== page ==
RANGOON — US cable television giant CNN teamed up Friday with the crony-owned telecommunications company SkyNet, less than a month after the Burmese firm was implicated in a government bribery scandal.
SkyNet is part of Shwe Than Lwin Media Co. and is chaired by Kyaw Win, who is believed to have close ties with Burma’s previous quasi-civilian government and the military regime that preceded it.
The exclusive partnership involves a news affiliate and consultation agreement between the local TV provider and CNN International of Turner Broadcasting System Asia Pacific. As part of the agreement, CNN will help SkyNet launch a 24-hour Burmese-language news network called Channel One, according to an official statement released by SkyNet at the signing ceremony.
CNN will provide consulting, capacity building for the employees and training for news production and technical operations, the statement said.
Myint Myint Win, president of Shwe Than Lwin Media, said the partnership marked a “milestone” for SkyNet.
“By collaborating with CNN, a first-class product encompassing the best of local and international news will be delivered to the Myanmar people through Channel One,” she said.
Chairman Kyaw Win of Shwe Than Lwin said, “There is absolutely no better [news outlet] to learn from.”
Greg Beitchman, vice president of CNN International’s commercial content sales and partnerships, said CNN is “confident” in SkyNet’s ability to achieve the same journalism standards as CNN and will ensure the new TV channel offers the highest quality news content in Burma.
“Developing a channel will help the country tremendously,” he said. “We think that sharing our standards of journalism and values here in Myanmar will contribute to a model of a political debate which will benefit the country’s politics and also the country’s economics.”
Ko Ko, chief executive officer of Shwe Than Lwin Media, told The Irrawaddy that the new TV channel was not a business investment but would be “powered” by CNN in order to meet the US media conglomerate’s standards of journalism. He was unable to confirm the launch date of Channel One.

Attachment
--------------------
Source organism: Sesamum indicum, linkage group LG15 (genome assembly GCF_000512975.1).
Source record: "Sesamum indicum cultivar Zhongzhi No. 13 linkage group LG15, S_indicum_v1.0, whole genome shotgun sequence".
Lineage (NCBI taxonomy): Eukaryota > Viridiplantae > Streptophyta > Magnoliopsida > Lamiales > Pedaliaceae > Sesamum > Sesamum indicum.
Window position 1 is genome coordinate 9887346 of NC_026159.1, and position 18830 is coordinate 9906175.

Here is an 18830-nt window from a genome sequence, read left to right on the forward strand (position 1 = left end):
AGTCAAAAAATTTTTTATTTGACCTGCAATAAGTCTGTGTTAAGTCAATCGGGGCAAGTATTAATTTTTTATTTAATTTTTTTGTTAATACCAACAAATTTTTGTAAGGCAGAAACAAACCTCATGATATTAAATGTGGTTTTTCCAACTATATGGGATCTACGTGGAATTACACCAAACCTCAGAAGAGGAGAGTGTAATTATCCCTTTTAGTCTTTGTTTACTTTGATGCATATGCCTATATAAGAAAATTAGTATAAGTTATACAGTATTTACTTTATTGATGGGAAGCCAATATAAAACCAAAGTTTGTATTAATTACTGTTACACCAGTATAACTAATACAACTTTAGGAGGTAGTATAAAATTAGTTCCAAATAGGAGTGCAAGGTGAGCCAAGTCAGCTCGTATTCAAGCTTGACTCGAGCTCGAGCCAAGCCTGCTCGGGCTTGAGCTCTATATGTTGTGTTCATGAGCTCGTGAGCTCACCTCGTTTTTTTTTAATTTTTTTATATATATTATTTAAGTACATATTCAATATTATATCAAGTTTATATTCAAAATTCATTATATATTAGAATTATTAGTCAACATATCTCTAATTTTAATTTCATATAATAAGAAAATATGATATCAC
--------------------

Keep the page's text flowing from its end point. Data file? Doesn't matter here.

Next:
“It will only be launched when CNN thinks it’s ready,” he said. “We have to start everything from scratch. We don’t know when all the training will finish.”
Although the statement mentioned that the agreement between CNN and SkyNet was a multi-year deal, Ko Ko said that it would be renewed annually.
SkyNet, a private TV operator, was implicated in a scandal involving a bribe of 5 million kyats (US$4,250) to the personal assistant of an unnamed official in the ruling National League for Democracy (NLD) government during Burma’s New Year’s Water Festival.
Although a statement released by the President’s Office last month didn’t explicitly name the company involved, it reported that the alleged offender was “a media company that took part in the annual New Year in Naypyidaw by staging a pavilion.”
SkyNet was the sole media company to host a pavilion in Naypyidaw during the 2016 New Year celebrations.
While the amount of the bribe was relatively small, the case has been viewed as one of symbolic value, with the NLD government pledging to crack down on rampant corruption in Burma.
The money, after the bribe was revealed, was put toward public works projects.